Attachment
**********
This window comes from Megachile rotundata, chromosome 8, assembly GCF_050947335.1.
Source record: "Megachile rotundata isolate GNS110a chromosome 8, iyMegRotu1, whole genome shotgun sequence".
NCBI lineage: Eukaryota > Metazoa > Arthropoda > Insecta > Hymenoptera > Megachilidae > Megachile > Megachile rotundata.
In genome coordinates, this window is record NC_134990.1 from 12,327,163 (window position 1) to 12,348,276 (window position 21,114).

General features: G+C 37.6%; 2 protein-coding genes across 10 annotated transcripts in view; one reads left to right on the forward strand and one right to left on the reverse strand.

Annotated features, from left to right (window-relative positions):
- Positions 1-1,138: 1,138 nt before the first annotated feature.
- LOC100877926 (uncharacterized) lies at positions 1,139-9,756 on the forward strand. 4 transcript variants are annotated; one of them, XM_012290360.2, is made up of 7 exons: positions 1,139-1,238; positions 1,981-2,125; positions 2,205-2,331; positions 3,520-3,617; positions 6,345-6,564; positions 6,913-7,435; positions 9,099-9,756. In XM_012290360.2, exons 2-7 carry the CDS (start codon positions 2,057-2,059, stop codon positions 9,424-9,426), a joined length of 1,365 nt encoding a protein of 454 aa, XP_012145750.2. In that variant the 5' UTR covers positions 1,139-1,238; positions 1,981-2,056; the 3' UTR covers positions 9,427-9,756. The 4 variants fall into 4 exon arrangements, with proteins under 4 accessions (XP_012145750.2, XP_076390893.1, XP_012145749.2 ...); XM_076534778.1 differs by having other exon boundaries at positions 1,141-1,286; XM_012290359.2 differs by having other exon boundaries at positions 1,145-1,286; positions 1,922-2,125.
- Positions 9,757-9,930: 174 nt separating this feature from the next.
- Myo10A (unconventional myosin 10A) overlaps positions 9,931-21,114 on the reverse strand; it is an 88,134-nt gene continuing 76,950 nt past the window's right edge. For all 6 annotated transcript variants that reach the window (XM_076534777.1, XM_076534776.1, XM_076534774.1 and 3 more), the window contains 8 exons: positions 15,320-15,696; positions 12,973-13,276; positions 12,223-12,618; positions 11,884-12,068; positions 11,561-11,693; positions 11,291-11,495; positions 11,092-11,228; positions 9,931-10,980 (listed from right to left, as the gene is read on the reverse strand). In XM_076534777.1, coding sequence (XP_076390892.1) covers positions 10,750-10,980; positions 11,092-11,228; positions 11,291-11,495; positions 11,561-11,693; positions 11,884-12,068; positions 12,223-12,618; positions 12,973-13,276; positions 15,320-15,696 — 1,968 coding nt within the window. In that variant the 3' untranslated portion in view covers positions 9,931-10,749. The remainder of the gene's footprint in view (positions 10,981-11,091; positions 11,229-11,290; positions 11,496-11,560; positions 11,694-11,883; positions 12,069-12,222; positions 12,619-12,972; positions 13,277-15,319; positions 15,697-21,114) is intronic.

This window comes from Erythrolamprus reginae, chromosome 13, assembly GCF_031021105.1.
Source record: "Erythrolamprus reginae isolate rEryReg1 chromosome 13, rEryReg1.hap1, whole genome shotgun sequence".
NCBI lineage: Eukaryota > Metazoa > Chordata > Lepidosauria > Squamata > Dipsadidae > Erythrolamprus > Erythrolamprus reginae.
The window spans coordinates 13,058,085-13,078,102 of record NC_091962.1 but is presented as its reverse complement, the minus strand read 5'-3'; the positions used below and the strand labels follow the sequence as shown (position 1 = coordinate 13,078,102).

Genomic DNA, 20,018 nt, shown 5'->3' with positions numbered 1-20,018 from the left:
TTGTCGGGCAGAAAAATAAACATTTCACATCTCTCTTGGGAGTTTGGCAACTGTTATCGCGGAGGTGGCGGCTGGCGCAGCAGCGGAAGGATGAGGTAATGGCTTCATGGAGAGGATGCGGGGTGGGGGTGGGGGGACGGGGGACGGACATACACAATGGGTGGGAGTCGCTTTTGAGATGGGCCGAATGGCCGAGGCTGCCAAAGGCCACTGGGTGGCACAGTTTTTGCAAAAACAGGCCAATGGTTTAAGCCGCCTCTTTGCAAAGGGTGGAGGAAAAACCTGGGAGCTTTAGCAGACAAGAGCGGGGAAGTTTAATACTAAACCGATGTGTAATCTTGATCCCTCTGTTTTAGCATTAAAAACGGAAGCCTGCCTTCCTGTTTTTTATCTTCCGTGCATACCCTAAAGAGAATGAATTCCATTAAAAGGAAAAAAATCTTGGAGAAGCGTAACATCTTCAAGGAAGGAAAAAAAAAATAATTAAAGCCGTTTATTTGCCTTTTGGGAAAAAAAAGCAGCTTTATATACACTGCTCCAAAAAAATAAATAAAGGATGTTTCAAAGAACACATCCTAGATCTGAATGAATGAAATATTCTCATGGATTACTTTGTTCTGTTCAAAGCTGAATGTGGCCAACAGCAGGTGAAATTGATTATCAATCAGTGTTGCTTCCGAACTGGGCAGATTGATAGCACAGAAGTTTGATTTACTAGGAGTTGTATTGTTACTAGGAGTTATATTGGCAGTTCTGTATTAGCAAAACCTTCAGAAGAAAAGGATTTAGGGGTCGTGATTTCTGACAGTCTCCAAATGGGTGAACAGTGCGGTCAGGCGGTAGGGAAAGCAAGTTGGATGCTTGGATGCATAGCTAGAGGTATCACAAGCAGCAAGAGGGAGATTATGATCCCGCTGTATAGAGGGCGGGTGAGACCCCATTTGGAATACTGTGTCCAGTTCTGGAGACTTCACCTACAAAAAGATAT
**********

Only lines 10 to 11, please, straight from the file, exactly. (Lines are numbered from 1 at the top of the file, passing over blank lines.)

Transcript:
- Myo10A (unconventional myosin 10A) overlaps positions 9,931-21,114 on the reverse strand; it is an 88,134-nt gene continuing 76,950 nt past the window's right edge. For all 6 annotated transcript variants that reach the window (XM_076534777.1, XM_076534776.1, XM_076534774.1 and 3 more), the window contains 8 exons: positions 15,320-15,696; positions 12,973-13,276; positions 12,223-12,618; positions 11,884-12,068; positions 11,561-11,693; positions 11,291-11,495; positions 11,092-11,228; positions 9,931-10,980 (listed from right to left, as the gene is read on the reverse strand). In XM_076534777.1, coding sequence (XP_076390892.1) covers positions 10,750-10,980; positions 11,092-11,228; positions 11,291-11,495; positions 11,561-11,693; positions 11,884-12,068; positions 12,223-12,618; positions 12,973-13,276; positions 15,320-15,696 — 1,968 coding nt within the window. In that variant the 3' untranslated portion in view covers positions 9,931-10,749. The remainder of the gene's footprint in view (positions 10,981-11,091; positions 11,229-11,290; positions 11,496-11,560; positions 11,694-11,883; positions 12,069-12,222; positions 12,619-12,972; positions 13,277-15,319; positions 15,697-21,114) is intronic.

This window comes from Erythrolamprus reginae, chromosome 13, assembly GCF_031021105.1.